One of the most obvious manifestations of the normalization of racism in Spain is found in political and media discourse. Xenophobic and anti-immigrant rhetoric has gained ground on the political landscape, with parties and leaders using fear and intolerance towards immigrants as a tool to gain popular support. This narrative feeds harmful stereotypes and promotes the idea of ​​supposed cultural superiority that justifies discrimination towards those who are perceived as “different.”

Furthermore, racism in Spain manifests itself more subtly in institutions and social structures. Discrimination in access to employment, housing and education is a reality for many racialized people, who face additional barriers due to their ethnic origin. Studies show that people with non-Spanish names or surnames are less likely to be selected for job interviews, which shows the persistence of discriminatory prejudices in the labor market.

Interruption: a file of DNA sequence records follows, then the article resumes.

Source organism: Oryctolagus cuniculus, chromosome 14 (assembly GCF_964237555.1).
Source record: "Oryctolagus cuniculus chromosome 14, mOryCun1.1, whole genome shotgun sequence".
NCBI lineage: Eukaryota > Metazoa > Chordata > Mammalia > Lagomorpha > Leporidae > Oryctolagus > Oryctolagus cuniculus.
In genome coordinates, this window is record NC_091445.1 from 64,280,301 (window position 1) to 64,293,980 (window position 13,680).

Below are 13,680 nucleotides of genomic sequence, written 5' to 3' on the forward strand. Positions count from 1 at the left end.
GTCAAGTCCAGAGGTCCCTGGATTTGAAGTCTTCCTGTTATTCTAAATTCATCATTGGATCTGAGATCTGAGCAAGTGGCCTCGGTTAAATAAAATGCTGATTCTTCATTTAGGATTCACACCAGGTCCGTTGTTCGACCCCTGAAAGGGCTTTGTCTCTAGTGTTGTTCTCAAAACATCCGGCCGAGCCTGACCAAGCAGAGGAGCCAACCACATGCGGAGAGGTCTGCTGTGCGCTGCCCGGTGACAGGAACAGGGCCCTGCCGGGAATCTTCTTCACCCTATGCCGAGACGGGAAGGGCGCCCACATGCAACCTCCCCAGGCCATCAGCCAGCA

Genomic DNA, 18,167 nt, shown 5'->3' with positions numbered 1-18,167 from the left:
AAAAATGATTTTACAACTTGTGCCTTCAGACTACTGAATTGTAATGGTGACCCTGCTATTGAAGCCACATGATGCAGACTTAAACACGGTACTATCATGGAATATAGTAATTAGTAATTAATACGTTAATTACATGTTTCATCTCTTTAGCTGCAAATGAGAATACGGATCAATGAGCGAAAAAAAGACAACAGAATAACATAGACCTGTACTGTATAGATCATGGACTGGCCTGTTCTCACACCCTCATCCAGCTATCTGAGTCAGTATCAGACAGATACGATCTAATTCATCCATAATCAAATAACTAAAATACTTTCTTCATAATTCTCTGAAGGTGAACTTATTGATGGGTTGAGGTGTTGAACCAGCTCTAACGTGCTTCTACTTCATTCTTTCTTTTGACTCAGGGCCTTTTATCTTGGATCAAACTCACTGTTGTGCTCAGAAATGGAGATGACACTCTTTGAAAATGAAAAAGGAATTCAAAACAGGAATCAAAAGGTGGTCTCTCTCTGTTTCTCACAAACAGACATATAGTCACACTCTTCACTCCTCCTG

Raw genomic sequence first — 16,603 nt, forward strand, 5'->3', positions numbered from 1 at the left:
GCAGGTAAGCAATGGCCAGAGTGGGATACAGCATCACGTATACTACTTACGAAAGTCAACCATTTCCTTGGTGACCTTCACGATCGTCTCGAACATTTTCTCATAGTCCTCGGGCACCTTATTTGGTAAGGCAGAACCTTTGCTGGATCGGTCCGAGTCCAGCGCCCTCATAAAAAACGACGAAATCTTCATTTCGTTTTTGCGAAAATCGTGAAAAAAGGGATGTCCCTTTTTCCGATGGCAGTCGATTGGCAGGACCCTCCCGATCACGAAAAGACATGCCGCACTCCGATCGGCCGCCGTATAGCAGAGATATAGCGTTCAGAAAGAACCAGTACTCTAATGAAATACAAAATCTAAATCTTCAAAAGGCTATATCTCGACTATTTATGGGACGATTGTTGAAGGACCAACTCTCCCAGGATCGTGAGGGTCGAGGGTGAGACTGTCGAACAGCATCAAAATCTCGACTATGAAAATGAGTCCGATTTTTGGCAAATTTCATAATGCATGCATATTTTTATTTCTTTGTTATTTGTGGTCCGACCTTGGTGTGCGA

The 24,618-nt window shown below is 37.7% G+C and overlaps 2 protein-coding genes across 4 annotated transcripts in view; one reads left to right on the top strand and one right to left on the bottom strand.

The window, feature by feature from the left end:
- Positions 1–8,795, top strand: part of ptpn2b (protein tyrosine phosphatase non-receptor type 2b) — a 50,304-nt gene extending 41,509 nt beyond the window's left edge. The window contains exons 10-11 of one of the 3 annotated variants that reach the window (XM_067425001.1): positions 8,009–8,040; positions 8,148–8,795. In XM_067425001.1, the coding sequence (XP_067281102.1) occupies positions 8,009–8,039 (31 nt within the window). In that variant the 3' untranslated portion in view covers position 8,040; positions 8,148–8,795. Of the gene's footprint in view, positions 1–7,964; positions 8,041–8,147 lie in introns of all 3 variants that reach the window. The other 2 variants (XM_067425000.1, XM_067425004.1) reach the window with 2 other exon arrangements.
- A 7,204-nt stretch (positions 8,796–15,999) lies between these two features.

Popular culture also plays an important role in the normalization of racism in Spain. Racial and cultural stereotypes are present in the media, film and television, perpetuating simplistic and distorted notions about people of non-European origin. These representations contribute to the objectification and marginalization of racialized communities, reinforcing the idea that they do not fully belong to Spanish society.